Most college students like me hear “missions” and immediately think of handing out tracts, putting up buildings, or feeding impoverished kids. While I do not question the enthusiasm or sincerity of those who hold this view, I cannot help but wonder if we are missing far greater opportunities to effectively share the gospel.
Let me explain. For my generation, missions has become conflated with acts of service. Take, for instance, the following descriptions found on prominent missions websites.
“Focuses vary by location,” notes one organization, “but most are centered on continuing the building of campus ministries, bringing the gospel to unreached villages, or serving a community by comforting the sick and the lonely.”
Another explains, “Some days will be packed full with construction, VBS, building relationships with orphans, or praying for the sick at a hospital.”
Yet another offers students the opportunity of “teaching life skills, doing medical work, youth ministry, construction, [and] Bible camps” for orphans overseas.
But none of these tasks is specific to collegians. Most anyone could help lead a VBS or hand out literature on the street. In other words, student missions appeal to the lowest common denominator. It doesn’t need to be this way. I believe academia is positioned to open doors for the gospel in ways no other discipline can.
The Pew Forum on Religion and Public Life recently released a study that warned of increasing government restrictions and social hostilities to religious activities. Missionaries in the 10/40 window have told me how difficult it is becoming to stay in-country without good reason or an evident source of income. Government officials tended to look warily on such foreigners, they added.
Students, however, have almost unfettered access to these same locations through the network of higher education. With an array of study abroad programs, cultural exchanges, and international conferences, college students have ample opportunity to initiate conversations about faith in closed countries without arousing suspicion.
I have experienced this firsthand through a program called International Ventures, which enables students to engage in purposeful conversation in academic settings overseas. After we finished a conference with a local university last year, we traveled together to visit a nearby historic region. Among the various sites we visited were several ancient churches. When we stepped inside one, a few of the local students wondered about it. “So this is a church,” they said. “Tell us all about it.” The questions initiated a discussion about Christianity and the importance of the faith to members on our team.
Our experience was typical of the program. Friends of mine who took a similar trip shared the gospel with Communist officials. Once again, this opportunity resulted from teaching foreign students about Western values and beliefs at the university level.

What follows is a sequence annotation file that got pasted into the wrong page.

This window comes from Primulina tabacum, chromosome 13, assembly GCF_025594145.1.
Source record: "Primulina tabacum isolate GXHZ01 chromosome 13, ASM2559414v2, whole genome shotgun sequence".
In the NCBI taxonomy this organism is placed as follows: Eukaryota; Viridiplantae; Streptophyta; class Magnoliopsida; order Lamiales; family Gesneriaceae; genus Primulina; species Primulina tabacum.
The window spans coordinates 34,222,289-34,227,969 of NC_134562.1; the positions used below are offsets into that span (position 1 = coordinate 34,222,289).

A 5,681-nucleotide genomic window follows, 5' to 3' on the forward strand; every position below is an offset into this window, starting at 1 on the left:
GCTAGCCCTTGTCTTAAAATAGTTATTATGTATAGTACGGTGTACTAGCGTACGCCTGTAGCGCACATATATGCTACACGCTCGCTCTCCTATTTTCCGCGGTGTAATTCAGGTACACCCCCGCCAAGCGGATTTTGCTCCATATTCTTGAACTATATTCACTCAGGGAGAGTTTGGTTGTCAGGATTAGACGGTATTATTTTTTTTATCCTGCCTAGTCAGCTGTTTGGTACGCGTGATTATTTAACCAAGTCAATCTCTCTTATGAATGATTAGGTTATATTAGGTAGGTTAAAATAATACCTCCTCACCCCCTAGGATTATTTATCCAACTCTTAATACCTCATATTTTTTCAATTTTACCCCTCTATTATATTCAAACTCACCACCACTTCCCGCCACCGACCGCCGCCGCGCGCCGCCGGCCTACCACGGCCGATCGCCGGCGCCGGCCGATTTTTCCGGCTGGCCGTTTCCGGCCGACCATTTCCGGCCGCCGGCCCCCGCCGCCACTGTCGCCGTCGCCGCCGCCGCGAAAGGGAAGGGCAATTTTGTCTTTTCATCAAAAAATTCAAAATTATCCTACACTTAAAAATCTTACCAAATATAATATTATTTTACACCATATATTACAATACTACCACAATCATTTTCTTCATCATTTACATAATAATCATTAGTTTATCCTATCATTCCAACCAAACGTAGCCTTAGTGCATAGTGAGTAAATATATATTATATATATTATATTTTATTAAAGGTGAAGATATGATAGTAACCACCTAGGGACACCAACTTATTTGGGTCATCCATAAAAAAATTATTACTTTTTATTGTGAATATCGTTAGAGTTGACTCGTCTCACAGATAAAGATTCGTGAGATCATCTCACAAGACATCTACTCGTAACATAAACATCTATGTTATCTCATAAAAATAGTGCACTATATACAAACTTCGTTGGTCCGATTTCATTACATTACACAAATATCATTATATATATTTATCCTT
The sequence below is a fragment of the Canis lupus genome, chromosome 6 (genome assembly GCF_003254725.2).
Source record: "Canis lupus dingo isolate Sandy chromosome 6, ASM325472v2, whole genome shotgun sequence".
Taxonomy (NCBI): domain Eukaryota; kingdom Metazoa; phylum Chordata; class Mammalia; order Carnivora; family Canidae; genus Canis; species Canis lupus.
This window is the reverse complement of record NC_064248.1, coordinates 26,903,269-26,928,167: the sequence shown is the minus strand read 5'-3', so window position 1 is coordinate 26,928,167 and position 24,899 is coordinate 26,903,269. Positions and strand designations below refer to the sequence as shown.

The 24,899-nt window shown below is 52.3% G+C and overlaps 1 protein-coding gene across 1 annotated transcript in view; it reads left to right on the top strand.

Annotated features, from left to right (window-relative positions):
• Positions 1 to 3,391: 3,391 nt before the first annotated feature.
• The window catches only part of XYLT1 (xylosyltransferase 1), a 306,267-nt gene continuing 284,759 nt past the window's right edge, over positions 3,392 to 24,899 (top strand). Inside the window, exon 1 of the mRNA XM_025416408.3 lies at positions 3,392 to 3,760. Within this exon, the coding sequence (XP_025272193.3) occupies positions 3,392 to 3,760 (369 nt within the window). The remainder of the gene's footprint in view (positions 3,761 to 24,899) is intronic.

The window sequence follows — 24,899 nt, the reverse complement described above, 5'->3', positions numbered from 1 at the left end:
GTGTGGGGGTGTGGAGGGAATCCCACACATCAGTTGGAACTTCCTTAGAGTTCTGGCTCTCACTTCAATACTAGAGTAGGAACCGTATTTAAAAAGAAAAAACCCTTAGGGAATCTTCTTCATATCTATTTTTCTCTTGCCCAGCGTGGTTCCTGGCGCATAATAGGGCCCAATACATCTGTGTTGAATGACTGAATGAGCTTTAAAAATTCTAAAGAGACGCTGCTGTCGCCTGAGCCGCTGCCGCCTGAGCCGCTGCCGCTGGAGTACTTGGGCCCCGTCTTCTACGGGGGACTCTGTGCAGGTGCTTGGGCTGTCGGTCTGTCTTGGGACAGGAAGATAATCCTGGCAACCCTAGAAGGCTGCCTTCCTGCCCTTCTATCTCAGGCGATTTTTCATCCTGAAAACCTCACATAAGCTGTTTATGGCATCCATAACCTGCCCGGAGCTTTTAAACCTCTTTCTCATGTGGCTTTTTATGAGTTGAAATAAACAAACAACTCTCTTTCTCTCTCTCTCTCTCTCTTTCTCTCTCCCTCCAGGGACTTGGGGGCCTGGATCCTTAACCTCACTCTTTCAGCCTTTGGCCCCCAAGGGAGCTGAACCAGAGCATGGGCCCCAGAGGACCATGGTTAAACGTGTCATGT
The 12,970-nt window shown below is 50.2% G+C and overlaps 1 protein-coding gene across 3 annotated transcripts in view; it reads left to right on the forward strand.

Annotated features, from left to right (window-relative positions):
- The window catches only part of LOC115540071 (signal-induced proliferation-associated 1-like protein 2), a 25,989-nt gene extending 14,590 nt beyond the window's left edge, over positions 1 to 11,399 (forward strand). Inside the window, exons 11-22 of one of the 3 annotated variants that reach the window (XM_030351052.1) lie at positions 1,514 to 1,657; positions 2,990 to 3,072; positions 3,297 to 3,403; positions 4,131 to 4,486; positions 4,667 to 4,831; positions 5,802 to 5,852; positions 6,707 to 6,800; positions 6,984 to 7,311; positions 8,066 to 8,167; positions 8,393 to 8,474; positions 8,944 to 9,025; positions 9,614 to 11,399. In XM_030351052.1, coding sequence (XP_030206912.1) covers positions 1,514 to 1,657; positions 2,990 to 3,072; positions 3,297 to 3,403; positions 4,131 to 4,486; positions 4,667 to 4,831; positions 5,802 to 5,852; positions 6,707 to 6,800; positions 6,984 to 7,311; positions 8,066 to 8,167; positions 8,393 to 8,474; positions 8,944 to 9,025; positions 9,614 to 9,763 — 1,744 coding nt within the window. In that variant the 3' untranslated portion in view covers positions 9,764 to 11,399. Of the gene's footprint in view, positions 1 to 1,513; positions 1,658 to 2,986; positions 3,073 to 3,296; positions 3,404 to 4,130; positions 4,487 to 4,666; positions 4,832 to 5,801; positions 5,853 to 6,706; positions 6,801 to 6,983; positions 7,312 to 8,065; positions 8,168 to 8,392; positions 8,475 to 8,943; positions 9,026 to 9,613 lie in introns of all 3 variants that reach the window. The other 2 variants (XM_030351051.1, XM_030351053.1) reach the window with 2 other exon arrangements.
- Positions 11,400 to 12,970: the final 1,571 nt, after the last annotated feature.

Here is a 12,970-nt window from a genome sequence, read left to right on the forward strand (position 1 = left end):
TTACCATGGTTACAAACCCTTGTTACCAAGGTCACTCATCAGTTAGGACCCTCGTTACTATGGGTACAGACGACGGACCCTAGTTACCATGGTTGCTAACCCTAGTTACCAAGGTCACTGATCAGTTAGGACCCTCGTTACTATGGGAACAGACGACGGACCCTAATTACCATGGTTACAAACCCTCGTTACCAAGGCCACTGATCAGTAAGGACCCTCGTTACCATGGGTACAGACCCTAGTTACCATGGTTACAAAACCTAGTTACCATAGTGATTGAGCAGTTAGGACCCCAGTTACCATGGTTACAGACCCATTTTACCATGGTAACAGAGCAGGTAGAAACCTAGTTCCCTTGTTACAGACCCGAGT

Such efforts reveal the potential in treating academia as vocational ministry. Rather than staying stateside, graduates might elect to study abroad for an advanced degree. Professors might opt to teach a semester overseas or attend international conferences related to their discipline. Like Christians doing business as mission or medical missions, Christians in academia—whether professors, staff, or students—can combine their faith and work in intentional cross-cultural engagement.
Academic missions bolster the effectiveness of ministry overseas for two key reasons. For one, interaction typically occurs within the same age bracket, which provides ample opportunity to build deeper relationships. Not only do students connect over classes and concepts, but they also share similar experiences, aspirations, and frustrations.
Moreover, academia traditionally serves as the clearinghouse for ideas. Questions are welcome, debate encouraged, truth sought. Imagine how many natural opportunities already exist for conversations about faith. None can find more fertile ground for the gospel.
There is no doubt that we could continue to employ traditional methods as well. We could find ways to share the gospel by assisting long-term missionaries or helping fledgling church plants. We could likewise do traditional campus ministry, where groups of students roam the university in search of a willing conversant. I do not deny that God uses these efforts to bring himself glory. But we could also leverage our skills with an academic-based approach.
This strategy for academia in turn helps my generation develop a more robust theology of work. Academic life need not be divorced from missions. Rather, by bringing them together, students better embody sociologist James Davison Hunter’s idea of “faithful presence” in society. With many doors closing for missionaries abroad, it is increasingly important for students and ministries to think beyond the conventional.
In a changing missions landscape, the church must fully examine our available resources and opportunities. College students represent one such underutilized asset. If we expand our efforts there, who knows where else the gospel might go?